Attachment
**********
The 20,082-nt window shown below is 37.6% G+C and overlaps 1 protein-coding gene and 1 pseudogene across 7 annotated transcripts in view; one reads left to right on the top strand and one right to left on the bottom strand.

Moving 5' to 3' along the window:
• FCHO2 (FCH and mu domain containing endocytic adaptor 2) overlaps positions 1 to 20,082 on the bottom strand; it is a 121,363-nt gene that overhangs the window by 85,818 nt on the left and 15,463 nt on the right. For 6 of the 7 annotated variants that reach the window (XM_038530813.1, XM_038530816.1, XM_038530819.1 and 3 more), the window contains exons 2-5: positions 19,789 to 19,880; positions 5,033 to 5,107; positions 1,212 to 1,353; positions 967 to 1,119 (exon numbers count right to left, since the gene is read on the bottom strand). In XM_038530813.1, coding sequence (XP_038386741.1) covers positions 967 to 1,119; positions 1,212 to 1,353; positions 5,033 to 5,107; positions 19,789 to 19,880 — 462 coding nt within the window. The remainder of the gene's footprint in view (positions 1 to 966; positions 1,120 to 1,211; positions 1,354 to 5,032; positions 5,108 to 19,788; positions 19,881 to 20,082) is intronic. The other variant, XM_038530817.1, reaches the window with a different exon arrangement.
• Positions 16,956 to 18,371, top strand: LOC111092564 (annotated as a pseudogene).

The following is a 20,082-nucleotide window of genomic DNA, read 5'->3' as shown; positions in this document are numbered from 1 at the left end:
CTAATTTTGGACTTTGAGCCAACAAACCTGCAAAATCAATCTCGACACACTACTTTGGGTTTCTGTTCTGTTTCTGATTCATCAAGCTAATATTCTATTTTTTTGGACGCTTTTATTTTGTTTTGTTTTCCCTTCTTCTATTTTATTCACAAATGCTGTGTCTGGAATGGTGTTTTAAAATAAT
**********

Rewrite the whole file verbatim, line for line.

The 20,082-nt window shown below is 37.6% G+C and overlaps 1 protein-coding gene and 1 pseudogene across 7 annotated transcripts in view; one reads left to right on the top strand and one right to left on the bottom strand.

Moving 5' to 3' along the window:
• FCHO2 (FCH and mu domain containing endocytic adaptor 2) overlaps positions 1 to 20,082 on the bottom strand; it is a 121,363-nt gene that overhangs the window by 85,818 nt on the left and 15,463 nt on the right. For 6 of the 7 annotated variants that reach the window (XM_038530813.1, XM_038530816.1, XM_038530819.1 and 3 more), the window contains exons 2-5: positions 19,789 to 19,880; positions 5,033 to 5,107; positions 1,212 to 1,353; positions 967 to 1,119 (exon numbers count right to left, since the gene is read on the bottom strand). In XM_038530813.1, coding sequence (XP_038386741.1) covers positions 967 to 1,119; positions 1,212 to 1,353; positions 5,033 to 5,107; positions 19,789 to 19,880 — 462 coding nt within the window. The remainder of the gene's footprint in view (positions 1 to 966; positions 1,120 to 1,211; positions 1,354 to 5,032; positions 5,108 to 19,788; positions 19,881 to 20,082) is intronic. The other variant, XM_038530817.1, reaches the window with a different exon arrangement.
• Positions 16,956 to 18,371, top strand: LOC111092564 (annotated as a pseudogene).

The following is a 20,082-nucleotide window of genomic DNA, read 5'->3' as shown; positions in this document are numbered from 1 at the left end:
CTAATTTTGGACTTTGAGCCAACAAACCTGCAAAATCAATCTCGACACACTACTTTGGGTTTCTGTTCTGTTTCTGATTCATCAAGCTAATATTCTATTTTTTTGGACGCTTTTATTTTGTTTTGTTTTCCCTTCTTCTATTTTATTCACAAATGCTGTGTCTGGAATGGTGTTTTAAAATAAT